I’m sure you’ve heard of Tesla, if not for their solar batteries for their electric cars. Tesla are incredible marketers, and I’m sure you’ve seen their sleek videos and inspirational talks by Elon Musk.
Tesla was started in 2003, and within a year Elon came on board, a man on a mission to single-handedly improve the world. Tesla started with EVs, and that is still their primary focus. However, as EVs require batteries, they have expanded into producing batteries too. They’re manufactured in the USA.
In 2015 they released the Powerwall to the world, their first residential and commercial energy storage device. The first Powerwall was a 6.4kWh DC-coupled battery, much like the LG Chem Resu. Being DC-coupled, it needed to work with a hybrid inverter, such as the Sungrow SH5K. However, the first Powerwall has been superseded by the Powerwall 2.
They no doubt took inspiration from sonnen, the German battery giant, when making the Powerwall 2. The list of similarities is long – they’re similar shape, size, and colour, both AC-coupled, marketed in similar ways, with an emphasis on technology and aesthetics. While they’re both lithium-ion, Tesla uses an NMC chemistry, whereas sonnen uses an LFP – the NMC is denser, allowing the Tesla to be a bit smaller than the sonnen, but it’s also seen as less safe.
When you’re buying a Powerwall 2, what you’re actually buying is hundreds of tiny ‘2170’ cells. These are like AA batteries, and each store 20Wh. The name actually comes from the size – 21mm wide, 70mm tall. This is the same as in their cars – they use thousands of these small cells. However, this is different from most batteries, which use a larger “slab” system – like the battery in your phone or computer.
The Powerwall 2 has a peak discharge rate of 7kW, with a continuous rate of 5kW. This means it’s capable of running your whole house – although you need to be careful, because at 5kW your battery will go from 100% to 0% in under 3 hours. Many batteries are 3~4kW of continuous output, so if you do have high, vital power demands, the Tesla may be a good option.
One downside of the Tesla is its lack of flexibility; while the sonnen comes in 2kWh blocks, so is scalable to your needs, the Tesla comes in blocks of 13.5kWh. This of course relates to cost – if you only needed 8kWh of storage, the Tesla would still cost you ~$12,000, whereas a sonnen could be as low as ~$7000. With the sonnen you could also upgrade later, as you need it. However, if you did want a 14kWh system, the sonnen would come out fractionally more expensive.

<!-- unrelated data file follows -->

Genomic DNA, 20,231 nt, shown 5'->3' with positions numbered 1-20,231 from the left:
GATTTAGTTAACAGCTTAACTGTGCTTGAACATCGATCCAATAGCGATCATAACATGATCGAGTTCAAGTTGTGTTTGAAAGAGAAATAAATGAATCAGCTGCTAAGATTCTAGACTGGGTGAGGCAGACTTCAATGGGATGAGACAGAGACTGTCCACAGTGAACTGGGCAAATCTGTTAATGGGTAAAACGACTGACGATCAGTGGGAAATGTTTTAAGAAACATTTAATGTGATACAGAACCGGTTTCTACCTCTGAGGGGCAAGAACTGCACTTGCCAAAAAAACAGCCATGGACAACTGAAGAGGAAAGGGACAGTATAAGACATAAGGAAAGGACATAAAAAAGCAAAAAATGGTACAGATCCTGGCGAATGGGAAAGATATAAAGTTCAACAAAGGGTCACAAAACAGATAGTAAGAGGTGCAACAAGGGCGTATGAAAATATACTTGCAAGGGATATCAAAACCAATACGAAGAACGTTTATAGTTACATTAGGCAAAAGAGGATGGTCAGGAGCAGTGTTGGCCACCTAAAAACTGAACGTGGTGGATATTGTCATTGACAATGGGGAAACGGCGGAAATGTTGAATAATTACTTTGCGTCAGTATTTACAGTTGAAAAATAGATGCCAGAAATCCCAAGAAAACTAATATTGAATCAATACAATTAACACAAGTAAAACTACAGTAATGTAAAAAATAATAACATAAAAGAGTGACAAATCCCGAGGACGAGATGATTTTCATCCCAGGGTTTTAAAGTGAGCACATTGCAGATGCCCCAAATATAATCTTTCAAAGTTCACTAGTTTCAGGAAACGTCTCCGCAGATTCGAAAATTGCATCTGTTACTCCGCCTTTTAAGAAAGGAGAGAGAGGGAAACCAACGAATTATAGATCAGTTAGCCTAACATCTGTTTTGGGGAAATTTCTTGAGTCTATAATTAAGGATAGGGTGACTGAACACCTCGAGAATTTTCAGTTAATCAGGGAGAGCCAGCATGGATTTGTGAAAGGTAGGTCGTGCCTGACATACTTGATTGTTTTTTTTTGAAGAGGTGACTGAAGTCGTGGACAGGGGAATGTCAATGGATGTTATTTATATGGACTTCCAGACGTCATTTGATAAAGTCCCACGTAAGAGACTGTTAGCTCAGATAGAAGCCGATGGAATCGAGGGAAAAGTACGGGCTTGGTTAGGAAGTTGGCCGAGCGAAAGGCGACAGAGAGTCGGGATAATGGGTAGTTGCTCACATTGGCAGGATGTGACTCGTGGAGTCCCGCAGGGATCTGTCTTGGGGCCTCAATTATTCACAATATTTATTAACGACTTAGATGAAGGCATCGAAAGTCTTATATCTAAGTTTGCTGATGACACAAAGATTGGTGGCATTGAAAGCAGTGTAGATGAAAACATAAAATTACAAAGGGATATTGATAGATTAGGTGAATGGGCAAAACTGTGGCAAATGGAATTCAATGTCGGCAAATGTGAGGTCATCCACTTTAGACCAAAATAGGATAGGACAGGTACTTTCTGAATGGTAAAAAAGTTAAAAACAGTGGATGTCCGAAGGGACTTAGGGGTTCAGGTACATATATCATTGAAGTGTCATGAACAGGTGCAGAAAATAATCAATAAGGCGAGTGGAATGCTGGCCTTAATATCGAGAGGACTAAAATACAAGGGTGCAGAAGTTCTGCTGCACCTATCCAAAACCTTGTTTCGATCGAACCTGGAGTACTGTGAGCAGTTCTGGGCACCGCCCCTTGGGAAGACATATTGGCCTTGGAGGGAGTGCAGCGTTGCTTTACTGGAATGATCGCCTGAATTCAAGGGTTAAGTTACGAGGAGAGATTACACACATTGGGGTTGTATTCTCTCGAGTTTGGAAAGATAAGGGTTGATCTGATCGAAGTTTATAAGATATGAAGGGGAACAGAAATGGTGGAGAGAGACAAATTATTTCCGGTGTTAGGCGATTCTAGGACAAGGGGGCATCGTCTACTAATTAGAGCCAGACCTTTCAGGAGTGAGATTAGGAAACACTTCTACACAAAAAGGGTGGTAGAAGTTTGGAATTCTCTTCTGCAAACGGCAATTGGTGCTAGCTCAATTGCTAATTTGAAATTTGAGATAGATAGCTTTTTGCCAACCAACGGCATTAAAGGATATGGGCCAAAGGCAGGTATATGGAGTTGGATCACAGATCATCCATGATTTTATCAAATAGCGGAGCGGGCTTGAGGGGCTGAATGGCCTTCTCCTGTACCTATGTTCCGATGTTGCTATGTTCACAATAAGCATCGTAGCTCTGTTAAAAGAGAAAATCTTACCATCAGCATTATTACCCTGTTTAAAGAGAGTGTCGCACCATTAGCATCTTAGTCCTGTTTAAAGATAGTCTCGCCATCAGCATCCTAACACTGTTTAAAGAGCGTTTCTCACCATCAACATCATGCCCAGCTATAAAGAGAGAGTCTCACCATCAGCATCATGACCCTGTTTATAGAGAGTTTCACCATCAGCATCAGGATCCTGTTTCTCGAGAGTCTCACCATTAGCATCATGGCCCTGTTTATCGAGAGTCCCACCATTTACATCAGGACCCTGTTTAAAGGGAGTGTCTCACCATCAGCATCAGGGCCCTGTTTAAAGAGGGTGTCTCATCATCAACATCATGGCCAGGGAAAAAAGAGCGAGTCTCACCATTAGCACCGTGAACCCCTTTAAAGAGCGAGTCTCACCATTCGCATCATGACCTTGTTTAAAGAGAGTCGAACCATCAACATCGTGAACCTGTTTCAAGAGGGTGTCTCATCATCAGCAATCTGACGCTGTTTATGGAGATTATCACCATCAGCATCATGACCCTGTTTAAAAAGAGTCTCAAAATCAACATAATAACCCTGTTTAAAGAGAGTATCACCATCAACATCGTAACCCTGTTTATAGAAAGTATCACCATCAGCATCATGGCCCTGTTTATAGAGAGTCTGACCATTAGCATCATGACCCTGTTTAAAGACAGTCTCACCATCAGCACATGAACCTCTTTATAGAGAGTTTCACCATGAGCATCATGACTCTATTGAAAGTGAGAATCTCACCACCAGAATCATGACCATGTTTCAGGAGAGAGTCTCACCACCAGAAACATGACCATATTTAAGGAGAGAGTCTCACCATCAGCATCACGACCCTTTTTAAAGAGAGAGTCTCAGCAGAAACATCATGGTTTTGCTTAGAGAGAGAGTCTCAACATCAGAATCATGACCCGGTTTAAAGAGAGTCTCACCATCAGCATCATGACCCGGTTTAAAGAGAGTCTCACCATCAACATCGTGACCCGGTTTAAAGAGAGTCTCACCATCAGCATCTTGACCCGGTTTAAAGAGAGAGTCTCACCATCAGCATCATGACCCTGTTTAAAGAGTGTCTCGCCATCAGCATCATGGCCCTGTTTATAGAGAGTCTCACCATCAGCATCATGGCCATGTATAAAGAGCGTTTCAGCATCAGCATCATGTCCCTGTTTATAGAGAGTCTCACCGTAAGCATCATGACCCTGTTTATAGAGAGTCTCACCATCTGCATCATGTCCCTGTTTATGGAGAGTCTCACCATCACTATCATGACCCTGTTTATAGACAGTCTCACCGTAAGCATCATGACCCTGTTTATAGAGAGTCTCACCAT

If you want to go bigger, you can stack multiple Powerwall 2s, to get 27kWh, 40.5kWh, etc. And, if you want much bigger, you can get the Powerpack, the commercial offering, a container with 200kWh of energy storage.
Like most batteries in the market, the Tesla offers a 10-year warranty. After 10 years, it is guaranteed to have 70% of its capacity (i.e. 9.2kWh). The warranty also covers 37MWh of throughput, which is about 3000 cycles. This is enough for a daily cycle for about 8 years, which sounds decent until you realise the sonnen warranty covers 10,000 cycles – up to 3 a day for 10 years. The sonnen will also still be at 80% after 10 years, not 70%.
Being an AC-coupled battery, a separate solar inverter is needed (e.g. Fronius) if you want to combine the battery with a solar system – so you’d need panels, the Tesla, and an inverter. This is similar to DC-coupled systems, where you have panels, a hybrid inverter, and a battery. One alternative is the sonnen, which offers a hybrid AC-coupled battery, combining the AC-coupled battery with a solar inverter – this way you only need panels and the sonnen, which unsurprisingly can work out cheaper. Of course, if you already have a solar system and want to add a battery, then an AC-coupled Tesla or sonnen may be just what you need.
Tesla keep a pretty strict control over their supply of batteries. Unlike most products, where any skilled electrician can buy and safely install something, Tesla personally approve individual retailers to buy and install their batteries. While this does mean the person who installs your system has been vetted, it does reduce your options and increase your prices through artificial barriers and reduced competition. It also allows Tesla to control their pricing and margins more closely as less distributors means less competition and therefore higher prices and margins can be maintained.
Even with closely guarded margins, to date, Tesla have never had a profitable year and ended 2019 with a loss of $862 million, according to the New York Times. This strategy has clearly provided phenomenal growth, but concerns of whether the company will be profitable anytime soon are growing as each year passes.
There’s no denying Tesla are an incredible company, and the Powerwall 2 is a solid battery. However, it is quite a niche solution, with its high cost and relative inflexibility. If you want an AC-coupled system, it’s worth comparing Tesla and sonnen to see which is best for you; alternatively, if you just want a battery, DC-coupled batteries like LG or BYD are still the best (and cheaper) option for most people.